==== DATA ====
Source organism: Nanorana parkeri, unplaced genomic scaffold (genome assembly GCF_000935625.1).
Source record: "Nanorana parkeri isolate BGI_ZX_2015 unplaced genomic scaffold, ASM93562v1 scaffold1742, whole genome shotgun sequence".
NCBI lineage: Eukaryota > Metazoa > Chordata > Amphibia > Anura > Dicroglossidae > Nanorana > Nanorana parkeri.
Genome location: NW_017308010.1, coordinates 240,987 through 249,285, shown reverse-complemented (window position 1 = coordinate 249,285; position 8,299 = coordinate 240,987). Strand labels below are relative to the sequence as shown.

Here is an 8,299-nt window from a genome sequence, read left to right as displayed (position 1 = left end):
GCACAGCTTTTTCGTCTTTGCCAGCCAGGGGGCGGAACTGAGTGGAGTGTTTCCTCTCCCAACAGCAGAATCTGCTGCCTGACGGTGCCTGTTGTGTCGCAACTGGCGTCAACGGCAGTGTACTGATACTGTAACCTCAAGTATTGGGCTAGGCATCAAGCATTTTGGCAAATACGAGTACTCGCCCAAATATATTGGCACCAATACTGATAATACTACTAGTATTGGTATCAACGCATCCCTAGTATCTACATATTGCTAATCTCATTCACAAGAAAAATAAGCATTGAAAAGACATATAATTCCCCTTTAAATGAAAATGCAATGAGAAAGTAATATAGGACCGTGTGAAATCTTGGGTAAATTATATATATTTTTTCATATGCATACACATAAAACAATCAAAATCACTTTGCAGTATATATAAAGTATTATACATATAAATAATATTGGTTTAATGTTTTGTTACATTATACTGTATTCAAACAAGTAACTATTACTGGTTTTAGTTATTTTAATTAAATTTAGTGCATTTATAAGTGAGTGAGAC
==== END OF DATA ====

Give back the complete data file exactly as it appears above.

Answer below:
Source organism: Nanorana parkeri, unplaced genomic scaffold (genome assembly GCF_000935625.1).
Source record: "Nanorana parkeri isolate BGI_ZX_2015 unplaced genomic scaffold, ASM93562v1 scaffold1742, whole genome shotgun sequence".
NCBI lineage: Eukaryota > Metazoa > Chordata > Amphibia > Anura > Dicroglossidae > Nanorana > Nanorana parkeri.
Genome location: NW_017308010.1, coordinates 240,987 through 249,285, shown reverse-complemented (window position 1 = coordinate 249,285; position 8,299 = coordinate 240,987). Strand labels below are relative to the sequence as shown.

Here is an 8,299-nt window from a genome sequence, read left to right as displayed (position 1 = left end):
GCACAGCTTTTTCGTCTTTGCCAGCCAGGGGGCGGAACTGAGTGGAGTGTTTCCTCTCCCAACAGCAGAATCTGCTGCCTGACGGTGCCTGTTGTGTCGCAACTGGCGTCAACGGCAGTGTACTGATACTGTAACCTCAAGTATTGGGCTAGGCATCAAGCATTTTGGCAAATACGAGTACTCGCCCAAATATATTGGCACCAATACTGATAATACTACTAGTATTGGTATCAACGCATCCCTAGTATCTACATATTGCTAATCTCATTCACAAGAAAAATAAGCATTGAAAAGACATATAATTCCCCTTTAAATGAAAATGCAATGAGAAAGTAATATAGGACCGTGTGAAATCTTGGGTAAATTATATATATTTTTTCATATGCATACACATAAAACAATCAAAATCACTTTGCAGTATATATAAAGTATTATACATATAAATAATATTGGTTTAATGTTTTGTTACATTATACTGTATTCAAACAAGTAACTATTACTGGTTTTAGTTATTTTAATTAAATTTAGTGCATTTATAAGTGAGTGAGAC